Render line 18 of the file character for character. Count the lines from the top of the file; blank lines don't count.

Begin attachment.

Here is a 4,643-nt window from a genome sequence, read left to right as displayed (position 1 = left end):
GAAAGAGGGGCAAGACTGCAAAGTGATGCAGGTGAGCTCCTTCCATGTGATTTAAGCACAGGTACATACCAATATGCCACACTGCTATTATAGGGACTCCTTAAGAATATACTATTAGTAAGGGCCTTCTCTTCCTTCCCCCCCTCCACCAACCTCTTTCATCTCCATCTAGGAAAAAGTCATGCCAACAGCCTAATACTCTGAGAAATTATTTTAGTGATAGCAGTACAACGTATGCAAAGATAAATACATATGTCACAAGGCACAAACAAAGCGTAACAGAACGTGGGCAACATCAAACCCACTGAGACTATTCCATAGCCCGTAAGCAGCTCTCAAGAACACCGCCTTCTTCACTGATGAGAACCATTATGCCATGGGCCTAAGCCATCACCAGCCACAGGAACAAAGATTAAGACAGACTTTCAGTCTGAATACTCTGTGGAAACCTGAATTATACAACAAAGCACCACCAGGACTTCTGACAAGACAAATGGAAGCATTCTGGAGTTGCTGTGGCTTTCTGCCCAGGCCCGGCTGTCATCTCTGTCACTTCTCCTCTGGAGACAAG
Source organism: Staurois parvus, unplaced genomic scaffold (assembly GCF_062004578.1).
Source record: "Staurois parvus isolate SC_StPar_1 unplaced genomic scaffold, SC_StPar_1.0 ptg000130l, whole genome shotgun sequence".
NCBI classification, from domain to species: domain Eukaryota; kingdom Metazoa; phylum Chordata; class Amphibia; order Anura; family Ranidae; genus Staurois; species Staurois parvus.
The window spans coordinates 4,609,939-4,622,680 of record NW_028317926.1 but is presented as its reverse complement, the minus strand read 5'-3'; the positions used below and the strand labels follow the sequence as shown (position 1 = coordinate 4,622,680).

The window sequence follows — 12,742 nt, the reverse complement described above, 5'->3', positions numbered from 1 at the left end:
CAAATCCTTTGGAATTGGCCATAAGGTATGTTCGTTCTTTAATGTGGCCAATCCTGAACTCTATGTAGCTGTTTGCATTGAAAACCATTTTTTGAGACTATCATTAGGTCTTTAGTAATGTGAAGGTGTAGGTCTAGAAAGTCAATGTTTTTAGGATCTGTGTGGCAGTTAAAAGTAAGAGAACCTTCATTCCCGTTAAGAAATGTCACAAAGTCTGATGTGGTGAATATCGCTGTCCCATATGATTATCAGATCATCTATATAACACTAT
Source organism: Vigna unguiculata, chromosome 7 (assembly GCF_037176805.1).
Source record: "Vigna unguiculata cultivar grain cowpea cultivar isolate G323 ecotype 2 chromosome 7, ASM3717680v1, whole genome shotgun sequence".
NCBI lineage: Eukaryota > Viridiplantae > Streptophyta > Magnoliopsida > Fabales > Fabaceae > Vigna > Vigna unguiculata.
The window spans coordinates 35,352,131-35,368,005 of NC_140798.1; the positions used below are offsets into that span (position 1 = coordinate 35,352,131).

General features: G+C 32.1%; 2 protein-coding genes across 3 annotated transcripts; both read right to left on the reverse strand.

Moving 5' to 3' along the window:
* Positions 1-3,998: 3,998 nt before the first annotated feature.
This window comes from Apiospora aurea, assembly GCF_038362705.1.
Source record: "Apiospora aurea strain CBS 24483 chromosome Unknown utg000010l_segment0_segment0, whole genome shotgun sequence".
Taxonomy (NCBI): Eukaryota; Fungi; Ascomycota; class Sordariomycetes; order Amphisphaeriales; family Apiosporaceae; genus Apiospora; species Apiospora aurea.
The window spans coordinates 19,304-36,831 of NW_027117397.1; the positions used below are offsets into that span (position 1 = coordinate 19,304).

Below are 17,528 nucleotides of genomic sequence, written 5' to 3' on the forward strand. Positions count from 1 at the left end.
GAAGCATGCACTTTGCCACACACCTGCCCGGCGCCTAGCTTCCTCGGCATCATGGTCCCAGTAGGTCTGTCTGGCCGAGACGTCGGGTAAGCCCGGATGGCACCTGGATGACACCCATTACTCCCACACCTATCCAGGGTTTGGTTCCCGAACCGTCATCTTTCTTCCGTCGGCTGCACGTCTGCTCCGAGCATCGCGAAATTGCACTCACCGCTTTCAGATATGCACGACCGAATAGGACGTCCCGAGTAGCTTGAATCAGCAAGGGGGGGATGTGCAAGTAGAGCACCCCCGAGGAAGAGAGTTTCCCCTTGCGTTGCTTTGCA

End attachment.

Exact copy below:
Taxonomy (NCBI): Eukaryota; Fungi; Ascomycota; class Sordariomycetes; order Amphisphaeriales; family Apiosporaceae; genus Apiospora; species Apiospora aurea.